After proving that the earth is round, third century B.C. thinker Eratosthenes had the information he needed to measure the earth's circumference.
If the earth's surface was curved, then it had to be shaped much like a ball, meaning a little geometry would lead Eratosthenes to an accurate estimate.
He imagined his two sticks, one in the northern town of Syrene, and one in the southern town of Alexandria, as lines extending downward until they meet at the center of the earth.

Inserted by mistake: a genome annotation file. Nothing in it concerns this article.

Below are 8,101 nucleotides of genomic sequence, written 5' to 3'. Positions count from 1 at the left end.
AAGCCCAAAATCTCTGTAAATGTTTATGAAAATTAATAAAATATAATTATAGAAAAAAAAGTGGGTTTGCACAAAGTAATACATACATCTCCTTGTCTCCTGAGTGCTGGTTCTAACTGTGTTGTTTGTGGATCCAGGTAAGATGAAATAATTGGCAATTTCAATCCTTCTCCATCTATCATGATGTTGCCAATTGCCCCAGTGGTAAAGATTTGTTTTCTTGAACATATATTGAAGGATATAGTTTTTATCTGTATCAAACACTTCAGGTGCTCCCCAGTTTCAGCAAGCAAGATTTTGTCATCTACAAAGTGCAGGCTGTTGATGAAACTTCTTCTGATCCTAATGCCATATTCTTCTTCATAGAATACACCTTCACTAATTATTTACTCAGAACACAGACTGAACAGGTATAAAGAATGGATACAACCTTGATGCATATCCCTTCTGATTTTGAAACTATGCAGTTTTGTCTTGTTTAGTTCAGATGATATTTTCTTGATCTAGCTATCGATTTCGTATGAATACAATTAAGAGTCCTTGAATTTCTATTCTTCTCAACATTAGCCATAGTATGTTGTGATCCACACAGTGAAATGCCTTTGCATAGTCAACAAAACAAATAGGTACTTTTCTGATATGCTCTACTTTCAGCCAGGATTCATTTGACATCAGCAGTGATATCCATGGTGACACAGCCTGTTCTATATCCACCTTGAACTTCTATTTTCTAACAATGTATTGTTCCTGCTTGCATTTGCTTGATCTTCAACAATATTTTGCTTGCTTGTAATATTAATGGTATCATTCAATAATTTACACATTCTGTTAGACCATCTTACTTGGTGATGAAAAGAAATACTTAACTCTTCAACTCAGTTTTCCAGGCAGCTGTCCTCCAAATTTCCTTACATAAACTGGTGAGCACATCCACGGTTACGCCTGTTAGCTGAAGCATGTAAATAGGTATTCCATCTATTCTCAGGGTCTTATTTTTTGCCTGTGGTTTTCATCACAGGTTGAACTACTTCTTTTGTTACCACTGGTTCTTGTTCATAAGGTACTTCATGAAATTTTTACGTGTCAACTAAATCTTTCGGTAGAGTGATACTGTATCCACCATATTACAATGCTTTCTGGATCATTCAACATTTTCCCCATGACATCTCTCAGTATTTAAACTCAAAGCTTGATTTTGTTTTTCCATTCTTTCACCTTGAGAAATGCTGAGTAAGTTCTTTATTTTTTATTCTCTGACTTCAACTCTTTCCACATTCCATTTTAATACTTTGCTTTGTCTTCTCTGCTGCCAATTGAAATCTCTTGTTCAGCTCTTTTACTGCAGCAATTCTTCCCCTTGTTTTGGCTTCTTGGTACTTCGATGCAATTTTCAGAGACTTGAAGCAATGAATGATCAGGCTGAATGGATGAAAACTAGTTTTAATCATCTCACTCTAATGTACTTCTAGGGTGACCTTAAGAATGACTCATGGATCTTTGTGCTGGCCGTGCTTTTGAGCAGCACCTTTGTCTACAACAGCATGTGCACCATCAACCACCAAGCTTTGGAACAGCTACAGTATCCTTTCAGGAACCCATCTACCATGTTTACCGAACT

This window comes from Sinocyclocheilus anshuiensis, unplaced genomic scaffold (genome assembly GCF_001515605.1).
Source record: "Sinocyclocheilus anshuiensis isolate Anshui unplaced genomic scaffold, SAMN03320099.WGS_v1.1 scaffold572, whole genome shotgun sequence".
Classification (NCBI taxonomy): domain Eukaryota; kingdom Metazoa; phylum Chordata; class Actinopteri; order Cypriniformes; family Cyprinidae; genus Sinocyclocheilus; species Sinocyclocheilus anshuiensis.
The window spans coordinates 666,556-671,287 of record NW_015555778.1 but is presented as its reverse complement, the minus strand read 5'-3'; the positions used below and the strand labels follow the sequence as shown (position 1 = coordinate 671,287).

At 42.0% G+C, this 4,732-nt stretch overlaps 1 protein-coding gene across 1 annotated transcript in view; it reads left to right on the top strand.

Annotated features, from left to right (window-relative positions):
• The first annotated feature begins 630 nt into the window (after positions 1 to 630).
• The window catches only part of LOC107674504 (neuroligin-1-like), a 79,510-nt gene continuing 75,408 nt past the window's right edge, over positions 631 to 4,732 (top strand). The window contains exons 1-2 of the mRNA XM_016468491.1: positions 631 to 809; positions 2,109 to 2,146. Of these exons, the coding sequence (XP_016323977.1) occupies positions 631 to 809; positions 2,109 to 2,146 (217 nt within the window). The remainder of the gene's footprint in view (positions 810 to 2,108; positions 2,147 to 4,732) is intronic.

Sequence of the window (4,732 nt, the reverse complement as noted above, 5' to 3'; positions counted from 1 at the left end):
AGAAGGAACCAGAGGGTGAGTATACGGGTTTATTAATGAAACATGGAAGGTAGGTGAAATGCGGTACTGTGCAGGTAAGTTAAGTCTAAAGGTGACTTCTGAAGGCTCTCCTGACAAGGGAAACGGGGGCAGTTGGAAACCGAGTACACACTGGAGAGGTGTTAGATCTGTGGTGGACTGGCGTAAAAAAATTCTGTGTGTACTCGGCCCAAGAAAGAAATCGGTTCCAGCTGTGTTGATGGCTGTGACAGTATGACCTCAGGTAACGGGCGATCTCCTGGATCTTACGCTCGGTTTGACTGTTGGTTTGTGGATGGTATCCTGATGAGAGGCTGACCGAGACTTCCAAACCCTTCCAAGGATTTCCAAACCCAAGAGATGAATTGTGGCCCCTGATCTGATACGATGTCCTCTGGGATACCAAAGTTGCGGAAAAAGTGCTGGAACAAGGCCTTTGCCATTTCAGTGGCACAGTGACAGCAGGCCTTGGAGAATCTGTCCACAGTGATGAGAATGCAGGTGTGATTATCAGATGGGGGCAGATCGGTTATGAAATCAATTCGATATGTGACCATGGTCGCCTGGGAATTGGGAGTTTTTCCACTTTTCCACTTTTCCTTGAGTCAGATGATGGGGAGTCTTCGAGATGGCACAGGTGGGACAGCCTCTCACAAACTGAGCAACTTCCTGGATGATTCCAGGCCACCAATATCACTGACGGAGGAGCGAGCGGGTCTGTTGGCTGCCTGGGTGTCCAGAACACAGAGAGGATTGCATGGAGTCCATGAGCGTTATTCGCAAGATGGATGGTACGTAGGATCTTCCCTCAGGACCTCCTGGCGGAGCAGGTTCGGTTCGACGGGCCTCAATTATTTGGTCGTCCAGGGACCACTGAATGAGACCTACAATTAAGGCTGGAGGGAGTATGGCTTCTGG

Drawing more lines coming straight down to represent sunlight, Eratosthenes moved one stick along the outside of the circle until the shadow it would cast matched the shadow his stick actually made. Now he knew how much of the circle extended between Syrene and Alexandria, about seven degrees.
Needing to know the actual distance from Alexandria to Syrene, Eratosthenes paid camel caravan drivers to go from one town to the other, who reported a distance of 500 miles.
Assuming 500 miles equals 7 degrees of the circle, the whole circle should be 25,000 miles.
Eratosthenes' answer, deduced with nothing but two sticks and some camels, came within a few percent of the actual circumference.